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What Is MicroRNA?

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  • Written By: Daniel Liden
  • Edited By: Jenn Walker
  • Last Modified Date: 11 November 2014
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MicroRNA, or miRNA, is a type of molecule that plays an important role in post-transcriptional gene regulation. Most ribonucleic acid (RNA) serves as an intermediary between deoxyribonucleic acid (DNA), which stores genetic information, and proteins, which typically express the genetic information. Transcription is the process by which double stranded DNA is used to make a single-stranded RNA molecule containing coded information necessary to express genetic information. MicroRNA is used to regulate the expression of genes that have already been transcribed from DNA to RNA. It is important to note that, though microRNA is a form of ribonucleic acid, it does not contain genetic information that codes for proteins; it serves regulatory functions only.

DNA and RNA are both made up of nucleotides, and sequences of these nucleotides contain genetic information. RNA and DNA used for data storage commonly exist in strands of hundreds or thousands of nucleotides. MicroRNA is, as indicated by its name, appreciably shorter; on average, it is just over 20 nucleotides in length.

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After it is transcribed from DNA that does not code for proteins, microRNA molecules are integrated into an RNA-induced silencing complex commonly referred to as RISC that contains miRNA and a variety of different proteins. The sequences of miRNAs in a RISC complex are used to target particular messenger RNA (mRNA) strands that would otherwise be translated into protein. Other proteins associated with the complex are able to prevent this from happening, thereby repressing translation and effectively silencing the gene. In some cases, proteins cleave the mRNA strand to which miRNA and the RISC complex have bound.

It is important to note that dsRNA, or double stranded RNA, may also form RISC complex and are also involved in post-transcriptional regulation. RISC complexes involving dsRNA, however, always directly cleave the targeted mRNA into useless pieces instead of repressing translation. MicroRNA complexes usually repress translation without cleaving the RNA, though sometimes miRNA complexes will cleave the mRNA strands.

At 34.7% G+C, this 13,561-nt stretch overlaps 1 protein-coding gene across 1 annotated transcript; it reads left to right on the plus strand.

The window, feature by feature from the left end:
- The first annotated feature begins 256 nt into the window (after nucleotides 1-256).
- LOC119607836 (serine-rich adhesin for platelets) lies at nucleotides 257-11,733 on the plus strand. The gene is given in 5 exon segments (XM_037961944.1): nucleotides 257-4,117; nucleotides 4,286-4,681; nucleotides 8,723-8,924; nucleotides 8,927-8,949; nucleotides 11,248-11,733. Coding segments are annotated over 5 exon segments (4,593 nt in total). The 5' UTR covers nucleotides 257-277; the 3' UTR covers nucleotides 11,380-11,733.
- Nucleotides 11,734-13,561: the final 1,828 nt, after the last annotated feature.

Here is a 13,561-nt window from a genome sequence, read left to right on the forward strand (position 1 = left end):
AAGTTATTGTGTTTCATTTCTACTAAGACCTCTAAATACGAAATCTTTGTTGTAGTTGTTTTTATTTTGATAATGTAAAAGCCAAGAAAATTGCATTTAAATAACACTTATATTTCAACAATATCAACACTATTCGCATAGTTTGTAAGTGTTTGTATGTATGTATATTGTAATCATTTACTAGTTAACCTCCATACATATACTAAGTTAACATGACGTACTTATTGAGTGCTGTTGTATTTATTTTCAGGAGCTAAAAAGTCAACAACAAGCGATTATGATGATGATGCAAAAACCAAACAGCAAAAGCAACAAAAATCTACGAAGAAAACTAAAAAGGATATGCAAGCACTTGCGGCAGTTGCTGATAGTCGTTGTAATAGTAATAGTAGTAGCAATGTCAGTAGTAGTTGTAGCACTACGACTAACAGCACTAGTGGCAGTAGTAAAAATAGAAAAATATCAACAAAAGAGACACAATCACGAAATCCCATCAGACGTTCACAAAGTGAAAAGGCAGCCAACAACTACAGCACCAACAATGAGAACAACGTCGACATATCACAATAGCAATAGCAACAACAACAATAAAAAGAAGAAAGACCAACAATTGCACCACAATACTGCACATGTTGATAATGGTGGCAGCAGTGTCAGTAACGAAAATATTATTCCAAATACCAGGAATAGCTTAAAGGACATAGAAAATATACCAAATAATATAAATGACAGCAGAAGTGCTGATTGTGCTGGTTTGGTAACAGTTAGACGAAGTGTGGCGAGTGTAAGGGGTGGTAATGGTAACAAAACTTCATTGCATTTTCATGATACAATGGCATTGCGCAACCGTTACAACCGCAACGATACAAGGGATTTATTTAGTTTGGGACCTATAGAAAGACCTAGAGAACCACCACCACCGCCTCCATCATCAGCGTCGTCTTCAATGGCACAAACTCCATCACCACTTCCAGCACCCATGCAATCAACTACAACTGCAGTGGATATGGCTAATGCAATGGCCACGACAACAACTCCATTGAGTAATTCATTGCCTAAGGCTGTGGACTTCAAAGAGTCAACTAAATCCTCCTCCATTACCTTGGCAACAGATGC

MicroRNA is considered to be one of the earliest and most primitive mechanisms of gene regulation, and it has changed very little throughout evolutionary history. By allowing more controllable, specific, and adaptable expression of genes, it may have actually allowed for the formation of complex organisms. Almost all organisms have miRNA as part of their genomes.

Regulation of gene expression through microRNA and through other organisms is extremely important. There are many proteins that are absolutely necessary for a wide range of cellular processes, such as cellular metabolism, that allow organisms to function. Without them, the organism could not live for even a short period of time. Too many or too few of a specific protein at a given time can cause drastic changes in the subtle biochemical balance within each organism. There are actually many diseases, including cancer, that either cause or are caused by a deregulation of gene expression.

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